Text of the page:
Technical development, so vital for developing countries to improve their economic status as well as keep pace with developed countries, is severely lacking. This lack stems from a variety of causes, including shortages of funds and adequately trained manpower; inability to maintain technological advancements; unwillingness to change older, established modus operandi; and a reluctance of industrialized countries to freely give technological equipment and advice, as that would lessen their hold over the developing countries.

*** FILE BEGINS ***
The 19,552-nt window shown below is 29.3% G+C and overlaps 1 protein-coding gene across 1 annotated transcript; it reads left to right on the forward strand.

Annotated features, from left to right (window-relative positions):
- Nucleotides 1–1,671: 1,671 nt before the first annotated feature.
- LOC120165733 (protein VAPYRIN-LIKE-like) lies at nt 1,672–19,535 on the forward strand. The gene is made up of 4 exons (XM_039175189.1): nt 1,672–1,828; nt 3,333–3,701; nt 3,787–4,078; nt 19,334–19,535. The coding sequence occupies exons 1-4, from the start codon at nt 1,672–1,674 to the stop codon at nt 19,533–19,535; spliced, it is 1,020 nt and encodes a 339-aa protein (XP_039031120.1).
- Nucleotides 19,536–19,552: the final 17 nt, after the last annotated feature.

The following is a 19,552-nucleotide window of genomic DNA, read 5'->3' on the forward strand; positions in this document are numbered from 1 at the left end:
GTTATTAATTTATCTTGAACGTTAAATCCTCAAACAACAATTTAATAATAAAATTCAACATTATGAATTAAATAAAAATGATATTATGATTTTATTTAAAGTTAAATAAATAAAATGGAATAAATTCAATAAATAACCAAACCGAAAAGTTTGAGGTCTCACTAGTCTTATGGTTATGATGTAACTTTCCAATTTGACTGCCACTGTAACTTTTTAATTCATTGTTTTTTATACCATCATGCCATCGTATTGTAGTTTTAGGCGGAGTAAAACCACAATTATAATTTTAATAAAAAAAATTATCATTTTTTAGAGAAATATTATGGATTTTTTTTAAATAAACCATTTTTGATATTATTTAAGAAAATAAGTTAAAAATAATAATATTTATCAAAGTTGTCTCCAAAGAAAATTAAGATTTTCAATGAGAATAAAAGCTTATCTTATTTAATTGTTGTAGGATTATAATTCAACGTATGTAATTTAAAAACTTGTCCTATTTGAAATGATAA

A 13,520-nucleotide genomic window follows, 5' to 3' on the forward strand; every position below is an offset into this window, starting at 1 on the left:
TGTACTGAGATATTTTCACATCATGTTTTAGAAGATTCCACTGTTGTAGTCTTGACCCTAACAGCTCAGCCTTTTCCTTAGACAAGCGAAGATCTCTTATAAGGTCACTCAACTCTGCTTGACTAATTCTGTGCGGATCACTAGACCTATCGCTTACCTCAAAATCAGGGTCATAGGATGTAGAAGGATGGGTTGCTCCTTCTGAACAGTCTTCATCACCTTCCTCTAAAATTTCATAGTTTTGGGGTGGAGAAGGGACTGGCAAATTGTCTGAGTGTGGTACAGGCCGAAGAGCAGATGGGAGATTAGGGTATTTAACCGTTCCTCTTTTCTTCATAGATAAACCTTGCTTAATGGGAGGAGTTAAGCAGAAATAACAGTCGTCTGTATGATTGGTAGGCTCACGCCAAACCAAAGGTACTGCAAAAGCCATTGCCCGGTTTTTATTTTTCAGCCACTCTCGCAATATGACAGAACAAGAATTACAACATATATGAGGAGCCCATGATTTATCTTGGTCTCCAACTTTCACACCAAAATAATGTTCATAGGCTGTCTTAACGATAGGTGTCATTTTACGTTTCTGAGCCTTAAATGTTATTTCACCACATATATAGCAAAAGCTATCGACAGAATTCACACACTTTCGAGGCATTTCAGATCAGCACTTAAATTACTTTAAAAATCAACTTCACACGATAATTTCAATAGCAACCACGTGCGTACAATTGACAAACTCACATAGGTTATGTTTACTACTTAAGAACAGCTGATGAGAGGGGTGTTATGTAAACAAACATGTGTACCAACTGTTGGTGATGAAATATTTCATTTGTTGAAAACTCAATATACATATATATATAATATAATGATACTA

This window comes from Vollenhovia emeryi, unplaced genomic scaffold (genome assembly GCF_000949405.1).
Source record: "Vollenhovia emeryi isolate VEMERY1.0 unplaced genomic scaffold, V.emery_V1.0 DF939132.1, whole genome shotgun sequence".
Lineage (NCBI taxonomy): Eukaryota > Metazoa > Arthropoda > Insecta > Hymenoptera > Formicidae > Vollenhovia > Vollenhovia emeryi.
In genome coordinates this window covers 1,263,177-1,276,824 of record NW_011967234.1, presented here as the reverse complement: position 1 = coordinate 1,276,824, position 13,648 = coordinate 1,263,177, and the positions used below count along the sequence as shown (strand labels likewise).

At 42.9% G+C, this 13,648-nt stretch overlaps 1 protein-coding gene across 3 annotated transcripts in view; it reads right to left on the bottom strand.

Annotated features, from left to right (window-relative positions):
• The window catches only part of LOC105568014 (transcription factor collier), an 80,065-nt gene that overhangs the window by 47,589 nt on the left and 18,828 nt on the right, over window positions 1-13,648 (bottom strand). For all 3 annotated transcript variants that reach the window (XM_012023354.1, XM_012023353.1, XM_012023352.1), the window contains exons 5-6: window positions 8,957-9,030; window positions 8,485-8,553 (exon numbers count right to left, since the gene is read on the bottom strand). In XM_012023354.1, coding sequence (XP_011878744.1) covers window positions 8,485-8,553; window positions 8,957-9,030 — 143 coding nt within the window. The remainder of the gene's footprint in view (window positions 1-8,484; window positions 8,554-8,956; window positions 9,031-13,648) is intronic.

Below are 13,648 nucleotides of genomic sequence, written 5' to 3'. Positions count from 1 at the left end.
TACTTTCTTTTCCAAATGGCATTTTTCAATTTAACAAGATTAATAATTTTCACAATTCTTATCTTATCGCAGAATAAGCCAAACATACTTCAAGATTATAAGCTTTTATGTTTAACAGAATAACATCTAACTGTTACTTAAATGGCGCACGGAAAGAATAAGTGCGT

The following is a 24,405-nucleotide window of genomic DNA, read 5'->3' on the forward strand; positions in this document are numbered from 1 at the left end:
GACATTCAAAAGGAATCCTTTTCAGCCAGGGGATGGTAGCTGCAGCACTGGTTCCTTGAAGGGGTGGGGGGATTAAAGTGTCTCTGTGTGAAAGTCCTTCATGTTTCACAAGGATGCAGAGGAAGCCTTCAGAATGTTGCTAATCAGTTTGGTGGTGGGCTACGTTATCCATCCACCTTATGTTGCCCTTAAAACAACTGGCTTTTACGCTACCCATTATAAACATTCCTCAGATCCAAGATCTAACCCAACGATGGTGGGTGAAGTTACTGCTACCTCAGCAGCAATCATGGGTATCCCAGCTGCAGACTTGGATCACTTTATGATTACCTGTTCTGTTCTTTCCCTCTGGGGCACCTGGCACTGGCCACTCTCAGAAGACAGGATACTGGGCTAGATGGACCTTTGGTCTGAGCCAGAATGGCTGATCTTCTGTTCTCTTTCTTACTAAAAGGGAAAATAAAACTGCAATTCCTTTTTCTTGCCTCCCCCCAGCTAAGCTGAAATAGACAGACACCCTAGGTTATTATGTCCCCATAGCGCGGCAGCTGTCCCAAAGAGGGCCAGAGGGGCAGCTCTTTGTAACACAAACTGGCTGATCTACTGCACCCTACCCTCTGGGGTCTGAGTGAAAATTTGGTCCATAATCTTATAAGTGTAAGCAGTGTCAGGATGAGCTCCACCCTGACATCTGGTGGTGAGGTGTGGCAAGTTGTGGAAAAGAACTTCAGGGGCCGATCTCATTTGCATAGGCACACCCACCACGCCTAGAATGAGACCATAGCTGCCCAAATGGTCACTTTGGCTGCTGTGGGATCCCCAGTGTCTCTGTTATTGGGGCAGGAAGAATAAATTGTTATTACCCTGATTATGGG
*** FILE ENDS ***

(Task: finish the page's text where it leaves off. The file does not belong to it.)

[Developing countries] Science is usually institutionally stronger than technology in developing countries, and it has greater prestige. The central national bodies for science and technology tend to be dominated by scientists, to be closely oriented towards research and to be closely linked to universities. They are not usually closely linked to industry or the engineering community, where technology is generated, modified, adapted and used. In the 1970s, the higher education and service sectors absorbed more than 6 out of 10 research and development (R and D) personnel (compared with the developed and centrally planned economies where between one-half and three-quarters of R and D personnel were employed in the directly productive sector). The difference was even greater in spending terms. Such differences help to explain the smaller capacity of the developing countries to use emerging technologies or innovations effectively and extensively. There is evidence in the 1980s of a shift in developing countries toward locating more R and D in the productive sector, and within it a greater focus on "integrated research", especially in developing countries where industry has become diversified and contributes substantially to total output.